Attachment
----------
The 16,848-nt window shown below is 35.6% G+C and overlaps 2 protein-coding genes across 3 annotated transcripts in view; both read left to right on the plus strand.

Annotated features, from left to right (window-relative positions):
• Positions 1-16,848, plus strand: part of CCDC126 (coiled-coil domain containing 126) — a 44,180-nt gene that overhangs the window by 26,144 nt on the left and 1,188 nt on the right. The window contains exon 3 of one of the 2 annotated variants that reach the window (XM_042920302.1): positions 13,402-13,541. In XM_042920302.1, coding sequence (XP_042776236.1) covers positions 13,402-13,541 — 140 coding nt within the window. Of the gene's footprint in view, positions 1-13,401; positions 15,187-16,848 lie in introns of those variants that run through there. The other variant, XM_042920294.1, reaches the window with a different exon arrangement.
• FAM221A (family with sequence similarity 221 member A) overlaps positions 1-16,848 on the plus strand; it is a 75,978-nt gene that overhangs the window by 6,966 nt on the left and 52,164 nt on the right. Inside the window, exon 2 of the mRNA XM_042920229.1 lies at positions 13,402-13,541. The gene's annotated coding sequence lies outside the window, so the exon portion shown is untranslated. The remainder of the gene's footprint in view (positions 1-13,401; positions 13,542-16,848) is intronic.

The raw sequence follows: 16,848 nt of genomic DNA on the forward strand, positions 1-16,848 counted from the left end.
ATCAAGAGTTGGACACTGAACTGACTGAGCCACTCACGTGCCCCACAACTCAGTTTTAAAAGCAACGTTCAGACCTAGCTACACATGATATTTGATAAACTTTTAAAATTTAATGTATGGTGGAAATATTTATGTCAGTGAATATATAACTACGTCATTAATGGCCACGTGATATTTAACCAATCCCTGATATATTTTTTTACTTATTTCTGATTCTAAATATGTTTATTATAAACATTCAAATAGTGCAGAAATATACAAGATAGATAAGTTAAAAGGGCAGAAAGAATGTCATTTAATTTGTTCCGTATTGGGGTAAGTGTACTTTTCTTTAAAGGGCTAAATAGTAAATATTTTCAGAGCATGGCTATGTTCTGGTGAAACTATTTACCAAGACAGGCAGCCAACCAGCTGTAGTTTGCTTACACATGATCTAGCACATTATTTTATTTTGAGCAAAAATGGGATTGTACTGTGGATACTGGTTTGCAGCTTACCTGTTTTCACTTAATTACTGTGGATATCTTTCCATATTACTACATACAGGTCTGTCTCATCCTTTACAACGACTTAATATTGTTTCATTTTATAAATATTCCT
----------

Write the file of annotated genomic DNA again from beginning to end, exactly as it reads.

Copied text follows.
The 16,848-nt window shown below is 35.6% G+C and overlaps 2 protein-coding genes across 3 annotated transcripts in view; both read left to right on the plus strand.

Annotated features, from left to right (window-relative positions):
• Positions 1-16,848, plus strand: part of CCDC126 (coiled-coil domain containing 126) — a 44,180-nt gene that overhangs the window by 26,144 nt on the left and 1,188 nt on the right. The window contains exon 3 of one of the 2 annotated variants that reach the window (XM_042920302.1): positions 13,402-13,541. In XM_042920302.1, coding sequence (XP_042776236.1) covers positions 13,402-13,541 — 140 coding nt within the window. Of the gene's footprint in view, positions 1-13,401; positions 15,187-16,848 lie in introns of those variants that run through there. The other variant, XM_042920294.1, reaches the window with a different exon arrangement.
• FAM221A (family with sequence similarity 221 member A) overlaps positions 1-16,848 on the plus strand; it is a 75,978-nt gene that overhangs the window by 6,966 nt on the left and 52,164 nt on the right. Inside the window, exon 2 of the mRNA XM_042920229.1 lies at positions 13,402-13,541. The gene's annotated coding sequence lies outside the window, so the exon portion shown is untranslated. The remainder of the gene's footprint in view (positions 1-13,401; positions 13,542-16,848) is intronic.

The raw sequence follows: 16,848 nt of genomic DNA on the forward strand, positions 1-16,848 counted from the left end.
ATCAAGAGTTGGACACTGAACTGACTGAGCCACTCACGTGCCCCACAACTCAGTTTTAAAAGCAACGTTCAGACCTAGCTACACATGATATTTGATAAACTTTTAAAATTTAATGTATGGTGGAAATATTTATGTCAGTGAATATATAACTACGTCATTAATGGCCACGTGATATTTAACCAATCCCTGATATATTTTTTTACTTATTTCTGATTCTAAATATGTTTATTATAAACATTCAAATAGTGCAGAAATATACAAGATAGATAAGTTAAAAGGGCAGAAAGAATGTCATTTAATTTGTTCCGTATTGGGGTAAGTGTACTTTTCTTTAAAGGGCTAAATAGTAAATATTTTCAGAGCATGGCTATGTTCTGGTGAAACTATTTACCAAGACAGGCAGCCAACCAGCTGTAGTTTGCTTACACATGATCTAGCACATTATTTTATTTTGAGCAAAAATGGGATTGTACTGTGGATACTGGTTTGCAGCTTACCTGTTTTCACTTAATTACTGTGGATATCTTTCCATATTACTACATACAGGTCTGTCTCATCCTTTACAACGACTTAATATTGTTTCATTTTATAAATATTCCT